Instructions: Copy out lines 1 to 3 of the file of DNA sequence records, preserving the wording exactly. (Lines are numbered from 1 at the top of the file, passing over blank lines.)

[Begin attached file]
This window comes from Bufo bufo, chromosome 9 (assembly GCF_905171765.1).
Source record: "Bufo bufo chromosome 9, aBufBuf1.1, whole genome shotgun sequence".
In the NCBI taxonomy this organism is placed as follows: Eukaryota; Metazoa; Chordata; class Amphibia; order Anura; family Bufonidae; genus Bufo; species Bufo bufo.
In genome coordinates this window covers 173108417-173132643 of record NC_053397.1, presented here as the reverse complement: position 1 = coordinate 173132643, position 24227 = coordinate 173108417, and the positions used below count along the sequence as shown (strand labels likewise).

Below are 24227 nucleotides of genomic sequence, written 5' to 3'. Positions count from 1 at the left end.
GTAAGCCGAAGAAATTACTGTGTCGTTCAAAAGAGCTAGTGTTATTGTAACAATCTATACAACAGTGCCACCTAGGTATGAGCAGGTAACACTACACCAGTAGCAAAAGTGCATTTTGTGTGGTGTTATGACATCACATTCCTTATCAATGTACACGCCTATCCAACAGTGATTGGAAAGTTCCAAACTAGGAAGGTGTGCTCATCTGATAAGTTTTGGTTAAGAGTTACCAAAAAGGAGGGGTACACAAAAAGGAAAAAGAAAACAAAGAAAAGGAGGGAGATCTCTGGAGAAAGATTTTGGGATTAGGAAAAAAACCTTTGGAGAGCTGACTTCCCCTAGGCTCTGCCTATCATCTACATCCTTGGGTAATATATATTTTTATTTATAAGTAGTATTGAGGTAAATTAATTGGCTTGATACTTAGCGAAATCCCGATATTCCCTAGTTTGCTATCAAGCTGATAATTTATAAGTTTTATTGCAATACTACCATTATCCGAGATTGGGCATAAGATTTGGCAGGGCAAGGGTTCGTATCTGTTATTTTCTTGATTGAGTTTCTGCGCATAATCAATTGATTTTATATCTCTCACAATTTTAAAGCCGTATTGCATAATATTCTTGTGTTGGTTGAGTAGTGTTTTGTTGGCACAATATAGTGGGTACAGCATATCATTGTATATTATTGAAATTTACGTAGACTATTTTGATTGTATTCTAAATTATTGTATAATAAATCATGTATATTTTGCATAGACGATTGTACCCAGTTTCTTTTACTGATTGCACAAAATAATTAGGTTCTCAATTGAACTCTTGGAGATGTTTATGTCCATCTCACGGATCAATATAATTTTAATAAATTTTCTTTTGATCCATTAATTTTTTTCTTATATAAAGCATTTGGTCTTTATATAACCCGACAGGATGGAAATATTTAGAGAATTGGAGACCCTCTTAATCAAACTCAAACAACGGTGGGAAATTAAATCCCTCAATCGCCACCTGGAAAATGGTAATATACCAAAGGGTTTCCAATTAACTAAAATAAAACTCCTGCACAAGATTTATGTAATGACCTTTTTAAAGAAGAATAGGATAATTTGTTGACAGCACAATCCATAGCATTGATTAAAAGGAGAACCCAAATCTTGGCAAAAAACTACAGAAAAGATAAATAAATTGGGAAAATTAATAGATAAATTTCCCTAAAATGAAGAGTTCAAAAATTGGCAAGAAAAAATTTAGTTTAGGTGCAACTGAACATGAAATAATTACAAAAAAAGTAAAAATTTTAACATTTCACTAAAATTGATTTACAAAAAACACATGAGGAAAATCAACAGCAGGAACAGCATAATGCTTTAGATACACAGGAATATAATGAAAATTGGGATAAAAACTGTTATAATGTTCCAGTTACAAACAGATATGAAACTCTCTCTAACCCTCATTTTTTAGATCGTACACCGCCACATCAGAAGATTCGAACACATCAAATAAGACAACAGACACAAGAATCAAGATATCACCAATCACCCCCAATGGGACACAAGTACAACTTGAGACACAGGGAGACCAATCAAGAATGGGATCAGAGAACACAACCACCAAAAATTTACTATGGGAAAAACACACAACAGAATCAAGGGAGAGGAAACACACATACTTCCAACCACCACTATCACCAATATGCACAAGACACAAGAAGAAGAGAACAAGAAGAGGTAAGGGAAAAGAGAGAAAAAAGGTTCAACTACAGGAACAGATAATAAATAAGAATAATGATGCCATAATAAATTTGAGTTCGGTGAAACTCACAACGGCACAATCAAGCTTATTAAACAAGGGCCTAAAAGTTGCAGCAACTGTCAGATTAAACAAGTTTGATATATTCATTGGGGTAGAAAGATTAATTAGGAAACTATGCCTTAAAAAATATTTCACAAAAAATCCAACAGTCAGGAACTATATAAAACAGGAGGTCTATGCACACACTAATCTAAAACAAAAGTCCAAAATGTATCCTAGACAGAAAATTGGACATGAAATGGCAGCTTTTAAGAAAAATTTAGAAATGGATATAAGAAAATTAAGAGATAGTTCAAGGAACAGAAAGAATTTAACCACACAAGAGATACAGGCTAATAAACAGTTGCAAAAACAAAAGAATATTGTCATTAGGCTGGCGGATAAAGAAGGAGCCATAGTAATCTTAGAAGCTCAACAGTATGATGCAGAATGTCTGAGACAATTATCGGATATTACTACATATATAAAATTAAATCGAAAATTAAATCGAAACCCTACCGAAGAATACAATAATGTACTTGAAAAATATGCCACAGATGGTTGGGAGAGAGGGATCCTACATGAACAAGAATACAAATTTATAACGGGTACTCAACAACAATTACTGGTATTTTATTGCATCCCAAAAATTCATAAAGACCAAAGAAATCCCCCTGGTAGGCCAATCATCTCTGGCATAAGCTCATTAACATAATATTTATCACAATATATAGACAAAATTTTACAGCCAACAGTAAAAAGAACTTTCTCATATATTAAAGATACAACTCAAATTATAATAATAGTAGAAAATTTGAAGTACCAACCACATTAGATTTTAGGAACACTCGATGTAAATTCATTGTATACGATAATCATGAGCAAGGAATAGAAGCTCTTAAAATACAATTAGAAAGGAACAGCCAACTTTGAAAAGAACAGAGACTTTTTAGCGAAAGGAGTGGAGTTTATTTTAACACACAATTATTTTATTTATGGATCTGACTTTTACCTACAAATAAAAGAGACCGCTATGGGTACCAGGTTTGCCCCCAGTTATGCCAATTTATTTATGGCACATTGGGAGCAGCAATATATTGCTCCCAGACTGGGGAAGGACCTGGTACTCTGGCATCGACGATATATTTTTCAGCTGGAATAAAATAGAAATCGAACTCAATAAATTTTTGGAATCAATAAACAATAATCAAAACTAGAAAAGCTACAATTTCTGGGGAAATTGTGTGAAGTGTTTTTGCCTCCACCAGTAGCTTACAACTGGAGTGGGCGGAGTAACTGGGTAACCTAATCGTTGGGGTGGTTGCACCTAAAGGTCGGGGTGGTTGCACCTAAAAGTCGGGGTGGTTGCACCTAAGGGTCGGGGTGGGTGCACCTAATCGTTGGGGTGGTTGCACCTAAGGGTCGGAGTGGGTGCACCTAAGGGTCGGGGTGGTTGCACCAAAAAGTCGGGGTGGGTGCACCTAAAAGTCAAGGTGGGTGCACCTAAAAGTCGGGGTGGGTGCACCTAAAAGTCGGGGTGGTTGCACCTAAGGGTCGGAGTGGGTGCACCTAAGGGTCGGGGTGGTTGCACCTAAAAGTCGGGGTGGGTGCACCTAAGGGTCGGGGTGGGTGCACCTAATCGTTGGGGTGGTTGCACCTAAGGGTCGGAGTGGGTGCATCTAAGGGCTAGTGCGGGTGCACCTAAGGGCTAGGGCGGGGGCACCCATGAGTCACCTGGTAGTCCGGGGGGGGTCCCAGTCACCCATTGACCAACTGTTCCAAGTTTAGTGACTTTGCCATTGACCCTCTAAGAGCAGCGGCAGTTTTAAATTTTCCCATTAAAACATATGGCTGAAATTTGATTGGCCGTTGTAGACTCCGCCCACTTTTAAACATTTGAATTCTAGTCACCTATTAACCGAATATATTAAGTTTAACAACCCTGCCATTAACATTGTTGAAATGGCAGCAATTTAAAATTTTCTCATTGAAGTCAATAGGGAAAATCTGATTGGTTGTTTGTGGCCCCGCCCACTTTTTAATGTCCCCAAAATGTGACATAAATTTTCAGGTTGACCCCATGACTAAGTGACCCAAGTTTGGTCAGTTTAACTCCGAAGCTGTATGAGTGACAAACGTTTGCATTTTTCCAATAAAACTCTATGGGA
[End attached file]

This window comes from Bufo bufo, chromosome 9 (assembly GCF_905171765.1).
Source record: "Bufo bufo chromosome 9, aBufBuf1.1, whole genome shotgun sequence".
In the NCBI taxonomy this organism is placed as follows: Eukaryota; Metazoa; Chordata; class Amphibia; order Anura; family Bufonidae; genus Bufo; species Bufo bufo.